Good spot. Well done. Your price estimate is about right. They are sought after. One thing you may notice - they are a larger size than the newer version.

It is one of the strange anomalies of coin collecting. Only 109,000 of these coins were issued as opposed to 210,000 of the Kew Gardens yet they are not worth as much. My opinion is that the Kew price will drop as they are currently going for approx £160. Way too much imo.

I would keep hold of the coin if I were you. It will probably rise in value. One recommendation - put it in a plastic coin capsule to prevent any further scratch marks and damage.

Not much value in old 10 p’s, but if any of your selection of old tanners has one pre 1920 it will be worth something for the silver content alone. See my previous post above. Nice one.

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Receiving news this month that far from prices falling in the coin world due to Covid and the postponement of all the nations coin fairs, the exact opposite is happening. Prices are holding and are even going up.

The Royal Mint has just announced the mintage figures for 2020 as well. This is an unusual step as they normally hold on for a while. No prizes for guessing which is the Nations favourite coin - the 50p - there are now 50 different versions issued since 1969. The rarest one in circulation is of course the Kew Gardens but they are all listed. Of the 2012 the rarest in circulation is the Olympic wrestling. More info available on their site if you are interested. Keep checking your change.

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News this week that a chap went into a Tesco store in Exeter to pay his £40 petrol bill with a silver £100 Trafalgar coin and was refused. He said that it was legal tender and they had to take it. They refused. As he had no other way of paying the boys in blue were called. He refused to sign the ‘no means to pay’ form the Tesco staff gave him and was duly arrested.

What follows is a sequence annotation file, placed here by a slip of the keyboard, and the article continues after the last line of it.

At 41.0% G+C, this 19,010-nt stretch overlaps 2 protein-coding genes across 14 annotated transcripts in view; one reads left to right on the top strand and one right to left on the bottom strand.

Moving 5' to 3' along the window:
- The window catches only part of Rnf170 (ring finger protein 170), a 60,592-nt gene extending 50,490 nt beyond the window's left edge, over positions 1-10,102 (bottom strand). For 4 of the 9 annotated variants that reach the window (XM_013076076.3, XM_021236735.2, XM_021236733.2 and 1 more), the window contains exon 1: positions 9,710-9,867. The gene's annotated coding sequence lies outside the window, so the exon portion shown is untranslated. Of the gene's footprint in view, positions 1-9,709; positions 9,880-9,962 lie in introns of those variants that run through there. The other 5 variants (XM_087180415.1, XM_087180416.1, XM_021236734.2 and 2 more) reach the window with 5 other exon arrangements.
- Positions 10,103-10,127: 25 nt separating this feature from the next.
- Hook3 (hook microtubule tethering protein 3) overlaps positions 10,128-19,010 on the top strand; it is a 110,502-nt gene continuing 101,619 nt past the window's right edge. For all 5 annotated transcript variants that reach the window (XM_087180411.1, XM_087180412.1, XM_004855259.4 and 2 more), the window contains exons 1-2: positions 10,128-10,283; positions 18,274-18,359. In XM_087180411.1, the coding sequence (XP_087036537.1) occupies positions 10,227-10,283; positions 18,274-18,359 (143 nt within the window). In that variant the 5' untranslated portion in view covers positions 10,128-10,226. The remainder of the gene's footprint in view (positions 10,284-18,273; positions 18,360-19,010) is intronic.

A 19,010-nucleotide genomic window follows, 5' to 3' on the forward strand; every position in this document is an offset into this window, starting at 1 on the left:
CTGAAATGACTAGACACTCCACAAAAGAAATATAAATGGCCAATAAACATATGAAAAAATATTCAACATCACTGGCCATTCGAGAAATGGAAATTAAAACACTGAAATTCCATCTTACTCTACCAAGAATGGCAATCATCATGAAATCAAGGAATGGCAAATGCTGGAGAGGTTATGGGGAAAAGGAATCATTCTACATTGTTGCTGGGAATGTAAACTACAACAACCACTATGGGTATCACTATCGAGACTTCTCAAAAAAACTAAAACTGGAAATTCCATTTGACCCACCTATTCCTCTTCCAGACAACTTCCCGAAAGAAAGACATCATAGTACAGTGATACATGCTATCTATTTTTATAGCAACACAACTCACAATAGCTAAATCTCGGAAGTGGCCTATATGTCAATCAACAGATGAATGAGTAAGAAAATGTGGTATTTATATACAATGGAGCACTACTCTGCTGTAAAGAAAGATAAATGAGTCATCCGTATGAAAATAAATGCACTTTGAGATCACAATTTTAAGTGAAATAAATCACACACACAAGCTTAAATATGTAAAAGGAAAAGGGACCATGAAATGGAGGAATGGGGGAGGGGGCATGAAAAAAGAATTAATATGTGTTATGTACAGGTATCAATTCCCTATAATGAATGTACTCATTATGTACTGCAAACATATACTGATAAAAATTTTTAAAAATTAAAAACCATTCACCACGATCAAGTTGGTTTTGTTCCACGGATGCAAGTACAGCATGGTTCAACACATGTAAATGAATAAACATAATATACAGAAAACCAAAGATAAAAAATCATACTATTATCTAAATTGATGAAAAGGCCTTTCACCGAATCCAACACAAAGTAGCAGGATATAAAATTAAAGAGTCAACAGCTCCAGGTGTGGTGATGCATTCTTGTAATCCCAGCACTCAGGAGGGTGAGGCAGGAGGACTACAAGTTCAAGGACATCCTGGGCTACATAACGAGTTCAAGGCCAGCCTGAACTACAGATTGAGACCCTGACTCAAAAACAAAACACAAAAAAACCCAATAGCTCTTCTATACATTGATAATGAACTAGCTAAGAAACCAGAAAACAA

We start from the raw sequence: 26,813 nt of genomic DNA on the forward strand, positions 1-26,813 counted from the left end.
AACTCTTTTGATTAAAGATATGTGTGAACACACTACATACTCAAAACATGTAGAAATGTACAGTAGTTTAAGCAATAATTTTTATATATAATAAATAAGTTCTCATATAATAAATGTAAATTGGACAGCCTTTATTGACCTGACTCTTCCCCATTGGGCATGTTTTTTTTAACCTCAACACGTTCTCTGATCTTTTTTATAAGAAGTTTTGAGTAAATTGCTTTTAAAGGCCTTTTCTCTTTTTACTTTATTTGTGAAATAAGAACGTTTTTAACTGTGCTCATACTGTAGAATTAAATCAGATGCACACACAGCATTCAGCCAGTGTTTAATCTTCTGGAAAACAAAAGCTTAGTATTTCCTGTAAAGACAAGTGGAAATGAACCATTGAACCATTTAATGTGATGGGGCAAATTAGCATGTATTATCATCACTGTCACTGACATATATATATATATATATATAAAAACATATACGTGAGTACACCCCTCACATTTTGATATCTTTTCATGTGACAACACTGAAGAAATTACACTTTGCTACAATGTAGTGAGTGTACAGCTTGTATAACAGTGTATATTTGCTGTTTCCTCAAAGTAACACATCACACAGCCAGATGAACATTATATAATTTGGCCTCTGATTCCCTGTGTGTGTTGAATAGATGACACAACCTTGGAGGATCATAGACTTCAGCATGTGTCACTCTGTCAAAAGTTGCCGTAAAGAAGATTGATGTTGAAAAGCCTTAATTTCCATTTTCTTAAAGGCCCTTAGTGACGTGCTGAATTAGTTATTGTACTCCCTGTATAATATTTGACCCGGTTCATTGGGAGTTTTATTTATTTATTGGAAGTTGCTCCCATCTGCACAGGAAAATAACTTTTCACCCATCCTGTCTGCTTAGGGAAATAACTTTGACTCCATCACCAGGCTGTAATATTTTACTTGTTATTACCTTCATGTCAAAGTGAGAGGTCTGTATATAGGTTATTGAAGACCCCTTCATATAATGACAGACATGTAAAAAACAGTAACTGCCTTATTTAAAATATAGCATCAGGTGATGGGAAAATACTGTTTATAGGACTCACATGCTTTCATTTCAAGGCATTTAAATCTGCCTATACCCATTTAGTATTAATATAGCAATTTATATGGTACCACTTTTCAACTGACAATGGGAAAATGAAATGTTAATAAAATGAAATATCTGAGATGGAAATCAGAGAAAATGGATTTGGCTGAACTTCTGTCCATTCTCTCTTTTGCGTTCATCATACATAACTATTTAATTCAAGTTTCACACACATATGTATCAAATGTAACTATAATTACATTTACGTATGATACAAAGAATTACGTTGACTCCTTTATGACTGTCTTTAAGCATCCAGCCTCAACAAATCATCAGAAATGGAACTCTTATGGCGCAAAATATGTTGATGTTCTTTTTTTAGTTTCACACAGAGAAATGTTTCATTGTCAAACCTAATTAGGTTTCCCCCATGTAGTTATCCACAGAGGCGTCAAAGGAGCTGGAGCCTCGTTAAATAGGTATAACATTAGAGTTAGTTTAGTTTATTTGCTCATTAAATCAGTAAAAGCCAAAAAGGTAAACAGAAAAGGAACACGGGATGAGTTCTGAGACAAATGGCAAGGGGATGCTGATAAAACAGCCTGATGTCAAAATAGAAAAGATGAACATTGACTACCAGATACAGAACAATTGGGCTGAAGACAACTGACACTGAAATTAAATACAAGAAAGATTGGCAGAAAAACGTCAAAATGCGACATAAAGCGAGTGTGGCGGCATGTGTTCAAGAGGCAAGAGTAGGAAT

The reason it is a news story is that when it went to court it was decided he was wrongly arrested and was awarded damages of £5,000! He won because as he rightfully mentioned, he did not refuse to pay.

It’s all about the definition of legal tender. Legal tender relates to paying a fine in court and had he been fined he could have paid his fine with the £100 silver coin. However, be warned if you attempt to do this. If you are fined in a court and give your payment via the £100 coin the court is not obliged to give you any change at all. You could well be out of pocket. Nice story though.

Coin News December 2021 issue.
Last edited by pembsexile on December 2nd, 2021, 7:46 am, edited 1 time in total.

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DeePeeNCAFC wrote: December 1st, 2021, 6:03 pm Great story that Pembs. Although why he would acquire such a valuable coin and then try to use it to buy petrol baffles me. I’d be keeping the coin or passing it down to my kids or grandkids. Do you know if the coin is currently worth more than £100 to collectors?
That’s a good question DeePee. The answer is that he bought the £100 silver Trafalgar coin for £80 from someone who was willing to sell. His petrol cost him £40 apparently so he was looking to make a quick £40 profit according to the article. He knew what he was doing. The upshot is you can pay any bill with bananas, eggs, or anything else as long as the retailer will take it. It’s crazy.

As to the value of the coin, it’s a difficult one. You buy a car for £20,000 and it depreciates as soon as you take it out of the showroom. It’s the same with some coins. It is only worth what someone will pay. It’s a medium to long term journey if you are looking to make money out of it. I have bought some £10 and £20 coins direct from the Royal Mint but have not looked to sell them. If I did, I would want at least face value so I think the seller was a bit desperate.

I think that some individual coins will probably not be worth more than their face value. The thing to do is to collect sets. I have x3 £20 coins from successive years so hopefully they will increase in value. I have x6 £2 silver Brittania from incremental years. They cost about £28 now each so if I did look to sell I would want significantly more than £168 for them. It is the sets that increase their value. Hope that makes sense!